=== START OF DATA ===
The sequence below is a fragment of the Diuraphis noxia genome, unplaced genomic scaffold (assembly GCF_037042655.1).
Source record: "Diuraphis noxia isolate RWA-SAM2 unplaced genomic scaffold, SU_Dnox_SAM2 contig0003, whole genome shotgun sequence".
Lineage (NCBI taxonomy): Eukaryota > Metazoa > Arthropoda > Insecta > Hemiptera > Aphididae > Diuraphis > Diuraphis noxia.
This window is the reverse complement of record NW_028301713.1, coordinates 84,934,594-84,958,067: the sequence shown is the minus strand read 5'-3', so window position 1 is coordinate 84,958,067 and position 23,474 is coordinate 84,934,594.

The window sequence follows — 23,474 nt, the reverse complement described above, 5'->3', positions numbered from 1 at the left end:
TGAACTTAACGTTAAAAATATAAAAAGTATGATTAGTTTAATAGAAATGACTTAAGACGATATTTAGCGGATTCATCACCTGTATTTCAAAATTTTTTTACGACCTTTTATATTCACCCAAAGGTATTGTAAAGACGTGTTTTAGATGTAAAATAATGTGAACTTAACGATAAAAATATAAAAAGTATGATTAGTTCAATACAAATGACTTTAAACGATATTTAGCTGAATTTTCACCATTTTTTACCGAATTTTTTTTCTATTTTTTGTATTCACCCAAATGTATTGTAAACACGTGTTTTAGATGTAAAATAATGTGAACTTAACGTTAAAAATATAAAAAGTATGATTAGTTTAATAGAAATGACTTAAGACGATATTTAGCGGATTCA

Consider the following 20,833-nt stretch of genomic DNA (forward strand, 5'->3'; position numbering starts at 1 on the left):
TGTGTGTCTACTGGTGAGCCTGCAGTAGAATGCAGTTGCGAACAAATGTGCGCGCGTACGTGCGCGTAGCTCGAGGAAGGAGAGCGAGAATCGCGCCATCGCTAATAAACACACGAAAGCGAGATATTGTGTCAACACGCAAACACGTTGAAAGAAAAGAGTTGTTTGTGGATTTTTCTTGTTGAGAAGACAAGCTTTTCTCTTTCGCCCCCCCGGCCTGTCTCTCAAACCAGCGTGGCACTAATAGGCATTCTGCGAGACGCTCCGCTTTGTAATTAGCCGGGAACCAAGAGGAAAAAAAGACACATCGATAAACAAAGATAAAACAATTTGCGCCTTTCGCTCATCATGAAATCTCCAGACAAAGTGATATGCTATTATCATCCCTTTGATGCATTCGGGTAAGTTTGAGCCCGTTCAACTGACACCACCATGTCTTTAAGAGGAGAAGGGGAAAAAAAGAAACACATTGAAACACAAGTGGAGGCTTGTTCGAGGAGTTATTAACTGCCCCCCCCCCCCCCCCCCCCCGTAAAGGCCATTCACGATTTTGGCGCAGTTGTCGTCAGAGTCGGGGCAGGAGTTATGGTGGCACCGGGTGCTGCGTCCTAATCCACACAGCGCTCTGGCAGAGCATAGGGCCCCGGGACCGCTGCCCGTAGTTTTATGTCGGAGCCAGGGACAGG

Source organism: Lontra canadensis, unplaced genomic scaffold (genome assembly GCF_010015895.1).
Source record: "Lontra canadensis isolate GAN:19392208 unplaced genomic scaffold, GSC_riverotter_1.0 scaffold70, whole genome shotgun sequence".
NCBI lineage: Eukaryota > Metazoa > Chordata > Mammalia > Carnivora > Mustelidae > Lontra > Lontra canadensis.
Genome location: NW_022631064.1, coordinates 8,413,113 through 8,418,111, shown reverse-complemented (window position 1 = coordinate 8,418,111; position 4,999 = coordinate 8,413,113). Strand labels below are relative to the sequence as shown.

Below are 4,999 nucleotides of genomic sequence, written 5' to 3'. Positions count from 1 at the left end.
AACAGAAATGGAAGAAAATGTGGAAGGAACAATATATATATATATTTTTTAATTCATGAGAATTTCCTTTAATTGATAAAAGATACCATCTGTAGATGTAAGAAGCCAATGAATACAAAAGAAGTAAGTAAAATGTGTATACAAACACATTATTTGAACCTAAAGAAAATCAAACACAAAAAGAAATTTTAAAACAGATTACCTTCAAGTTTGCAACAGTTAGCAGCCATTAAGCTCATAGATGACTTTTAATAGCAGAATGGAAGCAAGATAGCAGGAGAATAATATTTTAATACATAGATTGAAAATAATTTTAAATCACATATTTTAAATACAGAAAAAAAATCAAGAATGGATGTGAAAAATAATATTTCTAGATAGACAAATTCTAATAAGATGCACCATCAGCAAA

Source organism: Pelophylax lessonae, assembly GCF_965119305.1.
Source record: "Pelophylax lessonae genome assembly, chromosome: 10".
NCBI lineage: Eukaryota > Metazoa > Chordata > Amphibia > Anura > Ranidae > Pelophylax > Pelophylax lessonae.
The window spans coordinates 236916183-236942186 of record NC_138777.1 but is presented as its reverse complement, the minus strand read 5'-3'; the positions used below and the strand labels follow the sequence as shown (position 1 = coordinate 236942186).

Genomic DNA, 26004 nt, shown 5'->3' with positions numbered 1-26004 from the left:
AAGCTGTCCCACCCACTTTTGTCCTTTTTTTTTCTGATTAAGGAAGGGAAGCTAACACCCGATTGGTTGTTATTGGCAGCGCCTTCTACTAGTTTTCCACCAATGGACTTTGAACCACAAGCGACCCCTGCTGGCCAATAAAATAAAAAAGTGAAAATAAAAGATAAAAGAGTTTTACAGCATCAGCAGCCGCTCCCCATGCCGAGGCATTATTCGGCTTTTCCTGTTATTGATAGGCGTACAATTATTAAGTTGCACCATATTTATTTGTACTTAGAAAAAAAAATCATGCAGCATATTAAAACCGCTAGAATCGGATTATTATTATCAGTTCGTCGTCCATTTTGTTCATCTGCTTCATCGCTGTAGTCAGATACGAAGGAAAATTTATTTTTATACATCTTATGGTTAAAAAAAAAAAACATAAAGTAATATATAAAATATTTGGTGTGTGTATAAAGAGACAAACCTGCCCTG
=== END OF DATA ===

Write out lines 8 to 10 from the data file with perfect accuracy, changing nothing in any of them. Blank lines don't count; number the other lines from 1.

TGTGTGTCTACTGGTGAGCCTGCAGTAGAATGCAGTTGCGAACAAATGTGCGCGCGTACGTGCGCGTAGCTCGAGGAAGGAGAGCGAGAATCGCGCCATCGCTAATAAACACACGAAAGCGAGATATTGTGTCAACACGCAAACACGTTGAAAGAAAAGAGTTGTTTGTGGATTTTTCTTGTTGAGAAGACAAGCTTTTCTCTTTCGCCCCCCCGGCCTGTCTCTCAAACCAGCGTGGCACTAATAGGCATTCTGCGAGACGCTCCGCTTTGTAATTAGCCGGGAACCAAGAGGAAAAAAAGACACATCGATAAACAAAGATAAAACAATTTGCGCCTTTCGCTCATCATGAAATCTCCAGACAAAGTGATATGCTATTATCATCCCTTTGATGCATTCGGGTAAGTTTGAGCCCGTTCAACTGACACCACCATGTCTTTAAGAGGAGAAGGGGAAAAAAAGAAACACATTGAAACACAAGTGGAGGCTTGTTCGAGGAGTTATTAACTGCCCCCCCCCCCCCCCCCCCCCGTAAAGGCCATTCACGATTTTGGCGCAGTTGTCGTCAGAGTCGGGGCAGGAGTTATGGTGGCACCGGGTGCTGCGTCCTAATCCACACAGCGCTCTGGCAGAGCATAGGGCCCCGGGACCGCTGCCCGTAGTTTTATGTCGGAGCCAGGGACAGG

Source organism: Lontra canadensis, unplaced genomic scaffold (genome assembly GCF_010015895.1).
Source record: "Lontra canadensis isolate GAN:19392208 unplaced genomic scaffold, GSC_riverotter_1.0 scaffold70, whole genome shotgun sequence".